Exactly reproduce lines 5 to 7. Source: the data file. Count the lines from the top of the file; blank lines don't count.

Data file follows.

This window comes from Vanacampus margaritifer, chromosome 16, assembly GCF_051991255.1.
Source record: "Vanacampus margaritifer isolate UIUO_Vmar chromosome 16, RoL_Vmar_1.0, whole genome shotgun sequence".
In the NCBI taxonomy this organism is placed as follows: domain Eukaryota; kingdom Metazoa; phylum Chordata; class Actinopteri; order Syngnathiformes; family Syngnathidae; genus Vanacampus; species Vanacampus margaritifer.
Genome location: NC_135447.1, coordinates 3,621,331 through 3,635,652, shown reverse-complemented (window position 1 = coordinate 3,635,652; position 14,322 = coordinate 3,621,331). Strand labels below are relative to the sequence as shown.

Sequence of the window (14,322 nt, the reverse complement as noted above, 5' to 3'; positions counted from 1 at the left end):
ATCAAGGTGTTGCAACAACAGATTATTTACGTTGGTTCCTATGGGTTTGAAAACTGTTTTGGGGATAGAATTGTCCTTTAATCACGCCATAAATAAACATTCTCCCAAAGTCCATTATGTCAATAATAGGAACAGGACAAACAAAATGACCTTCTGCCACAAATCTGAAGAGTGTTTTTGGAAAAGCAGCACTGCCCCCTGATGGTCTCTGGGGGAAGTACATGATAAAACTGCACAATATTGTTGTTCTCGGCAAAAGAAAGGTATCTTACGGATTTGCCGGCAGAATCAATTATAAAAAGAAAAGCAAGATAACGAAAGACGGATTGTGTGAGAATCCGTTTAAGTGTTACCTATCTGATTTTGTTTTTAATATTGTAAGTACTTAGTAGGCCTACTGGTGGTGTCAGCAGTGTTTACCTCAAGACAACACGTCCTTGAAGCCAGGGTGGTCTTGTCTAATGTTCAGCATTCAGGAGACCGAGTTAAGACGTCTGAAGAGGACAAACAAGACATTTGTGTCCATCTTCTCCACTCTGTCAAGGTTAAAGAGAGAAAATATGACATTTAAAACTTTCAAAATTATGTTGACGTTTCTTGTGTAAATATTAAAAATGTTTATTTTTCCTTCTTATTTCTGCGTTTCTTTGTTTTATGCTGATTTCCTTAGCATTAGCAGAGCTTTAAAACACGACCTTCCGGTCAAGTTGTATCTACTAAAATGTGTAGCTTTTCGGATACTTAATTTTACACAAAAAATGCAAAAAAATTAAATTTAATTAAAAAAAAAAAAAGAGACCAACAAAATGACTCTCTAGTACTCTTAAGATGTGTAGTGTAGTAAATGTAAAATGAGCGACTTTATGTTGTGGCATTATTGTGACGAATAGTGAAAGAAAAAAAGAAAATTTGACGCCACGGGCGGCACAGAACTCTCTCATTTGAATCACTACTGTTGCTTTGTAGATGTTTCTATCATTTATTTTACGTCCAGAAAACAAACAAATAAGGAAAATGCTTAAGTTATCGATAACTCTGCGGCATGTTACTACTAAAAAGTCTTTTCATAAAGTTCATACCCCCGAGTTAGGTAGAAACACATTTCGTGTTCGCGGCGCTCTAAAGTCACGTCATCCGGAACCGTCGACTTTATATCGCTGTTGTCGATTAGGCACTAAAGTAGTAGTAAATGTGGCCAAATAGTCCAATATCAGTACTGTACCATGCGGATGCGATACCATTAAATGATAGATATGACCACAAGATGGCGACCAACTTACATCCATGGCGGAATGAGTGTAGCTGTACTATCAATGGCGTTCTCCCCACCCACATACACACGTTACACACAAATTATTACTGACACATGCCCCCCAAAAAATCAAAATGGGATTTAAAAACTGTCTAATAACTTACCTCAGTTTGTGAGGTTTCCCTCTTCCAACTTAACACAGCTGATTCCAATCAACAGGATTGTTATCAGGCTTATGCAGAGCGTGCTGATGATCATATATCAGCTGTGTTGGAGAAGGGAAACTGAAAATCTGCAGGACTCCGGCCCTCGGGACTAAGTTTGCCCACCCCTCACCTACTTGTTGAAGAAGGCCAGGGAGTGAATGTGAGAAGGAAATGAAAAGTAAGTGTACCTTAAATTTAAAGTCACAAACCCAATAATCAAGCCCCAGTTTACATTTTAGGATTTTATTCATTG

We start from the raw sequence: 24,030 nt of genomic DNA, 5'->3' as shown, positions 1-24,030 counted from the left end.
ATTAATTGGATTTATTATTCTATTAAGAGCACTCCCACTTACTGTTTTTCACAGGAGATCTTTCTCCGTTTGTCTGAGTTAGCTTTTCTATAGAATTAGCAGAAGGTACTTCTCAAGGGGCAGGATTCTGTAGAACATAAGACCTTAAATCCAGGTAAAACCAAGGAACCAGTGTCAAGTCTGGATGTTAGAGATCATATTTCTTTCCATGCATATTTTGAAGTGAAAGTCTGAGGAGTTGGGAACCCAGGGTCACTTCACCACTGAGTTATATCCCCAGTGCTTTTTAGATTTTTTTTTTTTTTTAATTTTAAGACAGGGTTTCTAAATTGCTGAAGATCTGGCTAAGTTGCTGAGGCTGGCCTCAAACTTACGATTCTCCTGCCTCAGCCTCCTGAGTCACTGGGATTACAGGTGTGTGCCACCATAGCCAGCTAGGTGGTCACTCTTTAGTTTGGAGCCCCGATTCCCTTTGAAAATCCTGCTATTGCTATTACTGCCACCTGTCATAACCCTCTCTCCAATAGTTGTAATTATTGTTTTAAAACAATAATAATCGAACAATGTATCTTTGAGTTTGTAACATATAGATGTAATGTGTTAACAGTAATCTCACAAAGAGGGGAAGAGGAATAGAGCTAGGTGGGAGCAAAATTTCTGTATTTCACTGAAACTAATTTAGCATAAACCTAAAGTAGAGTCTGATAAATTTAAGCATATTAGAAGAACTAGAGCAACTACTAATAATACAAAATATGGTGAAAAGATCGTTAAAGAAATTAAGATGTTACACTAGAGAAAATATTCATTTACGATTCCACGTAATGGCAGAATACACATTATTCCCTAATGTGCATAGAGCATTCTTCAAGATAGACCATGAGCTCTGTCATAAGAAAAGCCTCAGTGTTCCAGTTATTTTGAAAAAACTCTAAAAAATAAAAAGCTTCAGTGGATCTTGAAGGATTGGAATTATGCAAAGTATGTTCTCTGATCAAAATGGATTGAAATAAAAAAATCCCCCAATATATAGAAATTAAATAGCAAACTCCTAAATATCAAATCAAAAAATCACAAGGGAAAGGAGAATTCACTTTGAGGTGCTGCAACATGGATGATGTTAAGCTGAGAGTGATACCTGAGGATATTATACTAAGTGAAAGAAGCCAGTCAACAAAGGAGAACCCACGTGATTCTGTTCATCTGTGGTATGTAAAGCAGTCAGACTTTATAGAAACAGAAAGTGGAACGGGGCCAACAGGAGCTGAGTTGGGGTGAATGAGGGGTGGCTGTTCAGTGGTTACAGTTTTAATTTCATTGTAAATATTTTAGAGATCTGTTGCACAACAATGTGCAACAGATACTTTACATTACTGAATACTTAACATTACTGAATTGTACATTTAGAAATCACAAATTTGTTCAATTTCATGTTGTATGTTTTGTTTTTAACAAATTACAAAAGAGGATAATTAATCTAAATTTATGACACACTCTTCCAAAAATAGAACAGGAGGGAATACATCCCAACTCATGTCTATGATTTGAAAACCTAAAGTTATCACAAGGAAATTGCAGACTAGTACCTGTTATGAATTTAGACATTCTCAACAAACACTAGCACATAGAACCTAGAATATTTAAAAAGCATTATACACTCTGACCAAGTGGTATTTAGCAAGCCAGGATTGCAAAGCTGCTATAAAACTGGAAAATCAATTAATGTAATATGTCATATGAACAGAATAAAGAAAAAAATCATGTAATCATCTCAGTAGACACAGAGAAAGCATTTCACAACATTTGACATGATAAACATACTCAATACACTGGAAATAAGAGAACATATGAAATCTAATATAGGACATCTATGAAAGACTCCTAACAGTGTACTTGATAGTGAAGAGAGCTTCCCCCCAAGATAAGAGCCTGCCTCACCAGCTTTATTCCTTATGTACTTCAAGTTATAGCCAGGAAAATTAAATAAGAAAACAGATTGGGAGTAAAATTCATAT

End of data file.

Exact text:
Sequence of the window (14,322 nt, the reverse complement as noted above, 5' to 3'; positions counted from 1 at the left end):
ATCAAGGTGTTGCAACAACAGATTATTTACGTTGGTTCCTATGGGTTTGAAAACTGTTTTGGGGATAGAATTGTCCTTTAATCACGCCATAAATAAACATTCTCCCAAAGTCCATTATGTCAATAATAGGAACAGGACAAACAAAATGACCTTCTGCCACAAATCTGAAGAGTGTTTTTGGAAAAGCAGCACTGCCCCCTGATGGTCTCTGGGGGAAGTACATGATAAAACTGCACAATATTGTTGTTCTCGGCAAAAGAAAGGTATCTTACGGATTTGCCGGCAGAATCAATTATAAAAAGAAAAGCAAGATAACGAAAGACGGATTGTGTGAGAATCCGTTTAAGTGTTACCTATCTGATTTTGTTTTTAATATTGTAAGTACTTAGTAGGCCTACTGGTGGTGTCAGCAGTGTTTACCTCAAGACAACACGTCCTTGAAGCCAGGGTGGTCTTGTCTAATGTTCAGCATTCAGGAGACCGAGTTAAGACGTCTGAAGAGGACAAACAAGACATTTGTGTCCATCTTCTCCACTCTGTCAAGGTTAAAGAGAGAAAATATGACATTTAAAACTTTCAAAATTATGTTGACGTTTCTTGTGTAAATATTAAAAATGTTTATTTTTCCTTCTTATTTCTGCGTTTCTTTGTTTTATGCTGATTTCCTTAGCATTAGCAGAGCTTTAAAACACGACCTTCCGGTCAAGTTGTATCTACTAAAATGTGTAGCTTTTCGGATACTTAATTTTACACAAAAAATGCAAAAAAATTAAATTTAATTAAAAAAAAAAAAAGAGACCAACAAAATGACTCTCTAGTACTCTTAAGATGTGTAGTGTAGTAAATGTAAAATGAGCGACTTTATGTTGTGGCATTATTGTGACGAATAGTGAAAGAAAAAAAGAAAATTTGACGCCACGGGCGGCACAGAACTCTCTCATTTGAATCACTACTGTTGCTTTGTAGATGTTTCTATCATTTATTTTACGTCCAGAAAACAAACAAATAAGGAAAATGCTTAAGTTATCGATAACTCTGCGGCATGTTACTACTAAAAAGTCTTTTCATAAAGTTCATACCCCCGAGTTAGGTAGAAACACATTTCGTGTTCGCGGCGCTCTAAAGTCACGTCATCCGGAACCGTCGACTTTATATCGCTGTTGTCGATTAGGCACTAAAGTAGTAGTAAATGTGGCCAAATAGTCCAATATCAGTACTGTACCATGCGGATGCGATACCATTAAATGATAGATATGACCACAAGATGGCGACCAACTTACATCCATGGCGGAATGAGTGTAGCTGTACTATCAATGGCGTTCTCCCCACCCACATACACACGTTACACACAAATTATTACTGACACATGCCCCCCAAAAAATCAAAATGGGATTTAAAAACTGTCTAATAACTTACCTCAGTTTGTGAGGTTTCCCTCTTCCAACTTAACACAGCTGATTCCAATCAACAGGATTGTTATCAGGCTTATGCAGAGCGTGCTGATGATCATATATCAGCTGTGTTGGAGAAGGGAAACTGAAAATCTGCAGGACTCCGGCCCTCGGGACTAAGTTTGCCCACCCCTCACCTACTTGTTGAAGAAGGCCAGGGAGTGAATGTGAGAAGGAAATGAAAAGTAAGTGTACCTTAAATTTAAAGTCACAAACCCAATAATCAAGCCCCAGTTTACATTTTAGGATTTTATTCATTG

We start from the raw sequence: 24,030 nt of genomic DNA, 5'->3' as shown, positions 1-24,030 counted from the left end.